[Python-ideas] Delayed Execution via Keyword

Chris Angelico rosuav at gmail.com
Fri Feb 17 06:21:07 EST 2017

On Fri, Feb 17, 2017 at 10:10 PM, Steven D'Aprano <steve at pearwood.info> wrote:
>> the expression is executed and the delayed
>> expression is replaced with the result. (Thus, the delayed expression is
>> only every evaluated once).
> That's easily done by having the "delayed" keyword cache each expression
> it sees, but that seems like a bad idea to me:
> spam = delayed: get_random_string()
> eggs = delayed: get_random_string()  # the same expression
> spam.upper()  # convert to a real value
> assert spam == eggs  # always true, as they are the same expression
> Worse, suppose module a.py has:
> spam = delayed: calculate(1)
> and module b.py has:
> eggs = delayed: calculate(1)
> where a.calculate and b.calculate do completely different things. The
> result you get will depend on which happens to be evaluated first and
> cached, and would be a nightmare to debug. Truely spooky action-at-a-
> distance code.

My understanding is that a single 'delayed expression' will be
evaluated at most once. It's more like this:

spam = delayed: get_random_string()
eggs = spam

spam.upper() # At this point, the object becomes a real value
assert spam is eggs # always true, as they are the same object

Two instances of "delayed:" will create two distinct delayed expressions.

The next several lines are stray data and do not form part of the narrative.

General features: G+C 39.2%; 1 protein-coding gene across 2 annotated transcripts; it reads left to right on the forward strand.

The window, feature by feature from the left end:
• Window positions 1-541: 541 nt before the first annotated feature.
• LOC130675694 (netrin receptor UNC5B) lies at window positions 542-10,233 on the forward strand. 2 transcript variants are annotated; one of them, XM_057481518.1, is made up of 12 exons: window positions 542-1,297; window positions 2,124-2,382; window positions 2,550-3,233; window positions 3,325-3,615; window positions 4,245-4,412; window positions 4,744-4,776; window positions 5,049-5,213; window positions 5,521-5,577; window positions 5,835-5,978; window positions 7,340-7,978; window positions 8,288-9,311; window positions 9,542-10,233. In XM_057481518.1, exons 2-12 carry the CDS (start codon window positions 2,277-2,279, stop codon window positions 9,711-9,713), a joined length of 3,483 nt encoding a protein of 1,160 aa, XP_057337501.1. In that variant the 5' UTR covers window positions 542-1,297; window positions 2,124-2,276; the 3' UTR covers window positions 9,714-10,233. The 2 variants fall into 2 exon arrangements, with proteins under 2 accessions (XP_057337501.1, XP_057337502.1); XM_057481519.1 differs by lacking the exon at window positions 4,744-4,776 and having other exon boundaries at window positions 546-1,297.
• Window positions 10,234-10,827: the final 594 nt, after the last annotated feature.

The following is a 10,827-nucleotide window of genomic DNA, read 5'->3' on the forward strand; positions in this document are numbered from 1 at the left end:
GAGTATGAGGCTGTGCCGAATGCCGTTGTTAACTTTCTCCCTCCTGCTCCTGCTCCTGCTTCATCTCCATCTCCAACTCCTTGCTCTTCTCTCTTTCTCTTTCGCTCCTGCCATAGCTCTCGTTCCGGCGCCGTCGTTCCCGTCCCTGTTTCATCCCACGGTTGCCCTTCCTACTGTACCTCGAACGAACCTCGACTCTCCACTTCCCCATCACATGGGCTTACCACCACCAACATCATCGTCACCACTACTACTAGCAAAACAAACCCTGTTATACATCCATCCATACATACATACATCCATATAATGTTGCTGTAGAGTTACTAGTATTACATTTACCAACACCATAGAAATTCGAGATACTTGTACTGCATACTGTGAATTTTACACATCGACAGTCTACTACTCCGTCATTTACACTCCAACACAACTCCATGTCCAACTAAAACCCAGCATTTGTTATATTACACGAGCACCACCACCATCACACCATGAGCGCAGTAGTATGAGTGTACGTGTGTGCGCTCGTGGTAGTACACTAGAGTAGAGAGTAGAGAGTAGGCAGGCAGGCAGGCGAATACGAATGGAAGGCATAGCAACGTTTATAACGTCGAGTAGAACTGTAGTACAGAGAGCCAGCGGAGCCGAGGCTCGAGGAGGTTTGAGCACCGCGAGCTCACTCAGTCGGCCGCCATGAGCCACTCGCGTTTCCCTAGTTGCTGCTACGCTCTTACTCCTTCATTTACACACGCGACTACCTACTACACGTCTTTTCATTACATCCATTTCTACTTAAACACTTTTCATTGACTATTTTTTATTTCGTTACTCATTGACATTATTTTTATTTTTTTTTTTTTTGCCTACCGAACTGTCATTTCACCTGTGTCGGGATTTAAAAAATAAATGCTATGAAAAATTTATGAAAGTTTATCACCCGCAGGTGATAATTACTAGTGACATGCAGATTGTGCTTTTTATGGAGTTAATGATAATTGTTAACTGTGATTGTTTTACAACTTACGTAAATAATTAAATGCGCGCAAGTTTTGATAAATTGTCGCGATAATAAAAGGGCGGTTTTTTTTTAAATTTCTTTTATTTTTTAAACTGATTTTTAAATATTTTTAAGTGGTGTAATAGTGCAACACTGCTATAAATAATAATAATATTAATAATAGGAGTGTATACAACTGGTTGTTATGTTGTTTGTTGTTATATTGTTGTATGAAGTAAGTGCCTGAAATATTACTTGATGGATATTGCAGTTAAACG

The big question, though, is what triggers evaluation. AIUI, merely
referencing the object doesn't (so "eggs = spam" won't force
evaluation), but I'm not sure what does.

Do delayed-expressions have identities or only values? For example:

rand = delayed: random.randrange(10)
otherrand = rand
assert rand is otherrand # legal?
randid = id(rand) # legal?
print(rand) # force to concrete value
assert any(rand is x for x in range(10)) # CPython int caching
assert randid == id(rand) # now what?

Alternatively, once the value becomes concrete, the delayed-expression
becomes a trampoline/proxy to the actual value. Its identity remains
unchanged, but all attribute lookups would be passed on to the other
object. That does mean a permanent performance penalty though -
particularly if it's doing it all in Python code rather than some sort
of quick C bouncer.


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